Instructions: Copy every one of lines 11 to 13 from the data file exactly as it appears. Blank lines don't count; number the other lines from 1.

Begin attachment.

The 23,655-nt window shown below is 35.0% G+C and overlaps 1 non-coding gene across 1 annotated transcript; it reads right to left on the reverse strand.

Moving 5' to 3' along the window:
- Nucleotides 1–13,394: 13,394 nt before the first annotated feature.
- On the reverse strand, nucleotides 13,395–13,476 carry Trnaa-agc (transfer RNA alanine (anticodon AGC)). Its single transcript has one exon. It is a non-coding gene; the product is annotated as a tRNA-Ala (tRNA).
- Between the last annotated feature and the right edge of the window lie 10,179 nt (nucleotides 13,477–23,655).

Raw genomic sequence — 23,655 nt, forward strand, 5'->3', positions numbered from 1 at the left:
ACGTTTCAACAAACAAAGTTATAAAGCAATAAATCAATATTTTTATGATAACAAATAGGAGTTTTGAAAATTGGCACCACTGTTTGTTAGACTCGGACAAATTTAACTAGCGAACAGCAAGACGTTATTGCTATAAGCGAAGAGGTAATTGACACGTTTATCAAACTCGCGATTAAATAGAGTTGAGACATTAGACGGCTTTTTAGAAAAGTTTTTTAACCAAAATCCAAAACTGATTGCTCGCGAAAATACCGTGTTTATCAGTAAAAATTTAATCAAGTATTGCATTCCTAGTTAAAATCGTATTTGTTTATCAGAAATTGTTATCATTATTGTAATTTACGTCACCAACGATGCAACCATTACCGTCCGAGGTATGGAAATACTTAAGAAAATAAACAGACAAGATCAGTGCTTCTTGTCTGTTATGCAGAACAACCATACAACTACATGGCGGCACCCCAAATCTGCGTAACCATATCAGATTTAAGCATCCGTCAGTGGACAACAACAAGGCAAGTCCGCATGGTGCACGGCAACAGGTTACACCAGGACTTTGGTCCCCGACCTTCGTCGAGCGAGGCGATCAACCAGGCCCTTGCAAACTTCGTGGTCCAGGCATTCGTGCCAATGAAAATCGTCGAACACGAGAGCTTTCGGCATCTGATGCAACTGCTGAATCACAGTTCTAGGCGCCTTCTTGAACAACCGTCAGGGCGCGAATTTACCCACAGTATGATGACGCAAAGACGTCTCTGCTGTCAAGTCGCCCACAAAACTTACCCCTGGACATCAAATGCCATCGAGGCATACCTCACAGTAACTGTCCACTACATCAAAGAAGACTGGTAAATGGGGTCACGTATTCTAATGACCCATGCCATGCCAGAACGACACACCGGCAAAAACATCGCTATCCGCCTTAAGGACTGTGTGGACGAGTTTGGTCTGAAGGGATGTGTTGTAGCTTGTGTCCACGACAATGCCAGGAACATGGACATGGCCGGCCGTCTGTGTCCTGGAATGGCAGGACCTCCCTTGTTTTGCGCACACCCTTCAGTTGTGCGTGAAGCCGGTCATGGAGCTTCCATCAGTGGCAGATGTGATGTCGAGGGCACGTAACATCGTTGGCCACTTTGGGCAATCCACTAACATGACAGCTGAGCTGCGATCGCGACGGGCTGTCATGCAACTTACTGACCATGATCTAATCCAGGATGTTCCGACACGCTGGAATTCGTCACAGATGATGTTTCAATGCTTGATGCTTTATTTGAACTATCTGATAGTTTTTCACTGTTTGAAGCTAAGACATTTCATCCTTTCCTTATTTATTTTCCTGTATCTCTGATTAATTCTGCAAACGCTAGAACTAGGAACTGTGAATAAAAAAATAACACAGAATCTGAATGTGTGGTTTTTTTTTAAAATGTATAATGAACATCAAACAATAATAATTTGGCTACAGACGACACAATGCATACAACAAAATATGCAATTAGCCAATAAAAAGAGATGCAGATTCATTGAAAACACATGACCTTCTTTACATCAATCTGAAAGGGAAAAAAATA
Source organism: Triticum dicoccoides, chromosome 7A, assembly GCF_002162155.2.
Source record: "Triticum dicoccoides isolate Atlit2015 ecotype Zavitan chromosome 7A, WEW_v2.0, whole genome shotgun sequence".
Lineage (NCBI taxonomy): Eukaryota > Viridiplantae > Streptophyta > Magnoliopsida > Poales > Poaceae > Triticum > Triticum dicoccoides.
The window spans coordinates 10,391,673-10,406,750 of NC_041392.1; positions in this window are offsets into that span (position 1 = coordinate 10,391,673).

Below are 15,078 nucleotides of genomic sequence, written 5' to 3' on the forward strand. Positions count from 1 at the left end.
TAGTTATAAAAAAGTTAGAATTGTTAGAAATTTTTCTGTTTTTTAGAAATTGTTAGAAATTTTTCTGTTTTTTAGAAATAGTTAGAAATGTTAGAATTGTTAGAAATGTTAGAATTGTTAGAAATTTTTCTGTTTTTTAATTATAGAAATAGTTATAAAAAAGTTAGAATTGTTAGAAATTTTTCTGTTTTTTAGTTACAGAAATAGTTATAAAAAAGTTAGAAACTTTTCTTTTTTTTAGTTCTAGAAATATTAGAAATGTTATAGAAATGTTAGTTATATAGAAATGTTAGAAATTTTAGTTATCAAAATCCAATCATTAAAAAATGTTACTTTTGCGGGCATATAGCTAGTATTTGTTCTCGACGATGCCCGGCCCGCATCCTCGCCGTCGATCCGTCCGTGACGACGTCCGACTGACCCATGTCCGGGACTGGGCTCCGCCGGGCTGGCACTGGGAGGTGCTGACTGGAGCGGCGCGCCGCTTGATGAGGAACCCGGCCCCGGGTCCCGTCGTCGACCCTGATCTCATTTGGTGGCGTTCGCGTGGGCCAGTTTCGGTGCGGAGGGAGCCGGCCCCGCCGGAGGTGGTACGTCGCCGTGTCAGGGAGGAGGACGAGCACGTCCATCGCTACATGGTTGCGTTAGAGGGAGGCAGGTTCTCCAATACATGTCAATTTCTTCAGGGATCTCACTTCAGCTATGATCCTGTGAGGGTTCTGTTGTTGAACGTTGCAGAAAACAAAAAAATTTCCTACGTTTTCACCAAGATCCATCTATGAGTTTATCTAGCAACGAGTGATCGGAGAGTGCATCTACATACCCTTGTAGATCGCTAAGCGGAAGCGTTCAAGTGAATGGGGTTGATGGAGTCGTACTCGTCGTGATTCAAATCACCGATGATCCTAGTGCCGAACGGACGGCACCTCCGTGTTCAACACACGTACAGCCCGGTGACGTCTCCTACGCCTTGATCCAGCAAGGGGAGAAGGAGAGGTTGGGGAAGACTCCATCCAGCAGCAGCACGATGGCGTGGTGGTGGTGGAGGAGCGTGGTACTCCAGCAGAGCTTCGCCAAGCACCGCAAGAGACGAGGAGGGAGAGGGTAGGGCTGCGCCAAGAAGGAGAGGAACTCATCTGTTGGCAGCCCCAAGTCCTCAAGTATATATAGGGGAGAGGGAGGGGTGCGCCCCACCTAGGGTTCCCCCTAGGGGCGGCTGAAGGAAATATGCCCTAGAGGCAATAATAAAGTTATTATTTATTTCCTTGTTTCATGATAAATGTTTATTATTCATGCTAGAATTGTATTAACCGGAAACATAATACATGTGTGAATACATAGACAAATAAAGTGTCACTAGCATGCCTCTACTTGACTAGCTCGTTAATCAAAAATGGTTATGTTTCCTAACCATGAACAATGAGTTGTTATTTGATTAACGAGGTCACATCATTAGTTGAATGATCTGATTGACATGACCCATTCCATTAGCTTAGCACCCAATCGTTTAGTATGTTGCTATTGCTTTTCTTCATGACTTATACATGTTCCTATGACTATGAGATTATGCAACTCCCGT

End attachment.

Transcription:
The window spans coordinates 10,391,673-10,406,750 of NC_041392.1; positions in this window are offsets into that span (position 1 = coordinate 10,391,673).

Below are 15,078 nucleotides of genomic sequence, written 5' to 3' on the forward strand. Positions count from 1 at the left end.
TAGTTATAAAAAAGTTAGAATTGTTAGAAATTTTTCTGTTTTTTAGAAATTGTTAGAAATTTTTCTGTTTTTTAGAAATAGTTAGAAATGTTAGAATTGTTAGAAATGTTAGAATTGTTAGAAATTTTTCTGTTTTTTAATTATAGAAATAGTTATAAAAAAGTTAGAATTGTTAGAAATTTTTCTGTTTTTTAGTTACAGAAATAGTTATAAAAAAGTTAGAAACTTTTCTTTTTTTTAGTTCTAGAAATATTAGAAATGTTATAGAAATGTTAGTTATATAGAAATGTTAGAAATTTTAGTTATCAAAATCCAATCATTAAAAAATGTTACTTTTGCGGGCATATAGCTAGTATTTGTTCTCGACGATGCCCGGCCCGCATCCTCGCCGTCGATCCGTCCGTGACGACGTCCGACTGACCCATGTCCGGGACTGGGCTCCGCCGGGCTGGCACTGGGAGGTGCTGACTGGAGCGGCGCGCCGCTTGATGAGGAACCCGGCCCCGGGTCCCGTCGTCGACCCTGATCTCATTTGGTGGCGTTCGCGTGGGCCAGTTTCGGTGCGGAGGGAGCCGGCCCCGCCGGAGGTGGTACGTCGCCGTGTCAGGGAGGAGGACGAGCACGTCCATCGCTACATGGTTGCGTTAGAGGGAGGCAGGTTCTCCAATACATGTCAATTTCTTCAGGGATCTCACTTCAGCTATGATCCTGTGAGGGTTCTGTTGTTGAACGTTGCAGAAAACAAAAAAATTTCCTACGTTTTCACCAAGATCCATCTATGAGTTTATCTAGCAACGAGTGATCGGAGAGTGCATCTACATACCCTTGTAGATCGCTAAGCGGAAGCGTTCAAGTGAATGGGGTTGATGGAGTCGTACTCGTCGTGATTCAAATCACCGATGATCCTAGTGCCGAACGGACGGCACCTCCGTGTTCAACACACGTACAGCCCGGTGACGTCTCCTACGCCTTGATCCAGCAAGGGGAGAAGGAGAGGTTGGGGAAGACTCCATCCAGCAGCAGCACGATGGCGTGGTGGTGGTGGAGGAGCGTGGTACTCCAGCAGAGCTTCGCCAAGCACCGCAAGAGACGAGGAGGGAGAGGGTAGGGCTGCGCCAAGAAGGAGAGGAACTCATCTGTTGGCAGCCCCAAGTCCTCAAGTATATATAGGGGAGAGGGAGGGGTGCGCCCCACCTAGGGTTCCCCCTAGGGGCGGCTGAAGGAAATATGCCCTAGAGGCAATAATAAAGTTATTATTTATTTCCTTGTTTCATGATAAATGTTTATTATTCATGCTAGAATTGTATTAACCGGAAACATAATACATGTGTGAATACATAGACAAATAAAGTGTCACTAGCATGCCTCTACTTGACTAGCTCGTTAATCAAAAATGGTTATGTTTCCTAACCATGAACAATGAGTTGTTATTTGATTAACGAGGTCACATCATTAGTTGAATGATCTGATTGACATGACCCATTCCATTAGCTTAGCACCCAATCGTTTAGTATGTTGCTATTGCTTTTCTTCATGACTTATACATGTTCCTATGACTATGAGATTATGCAACTCCCGT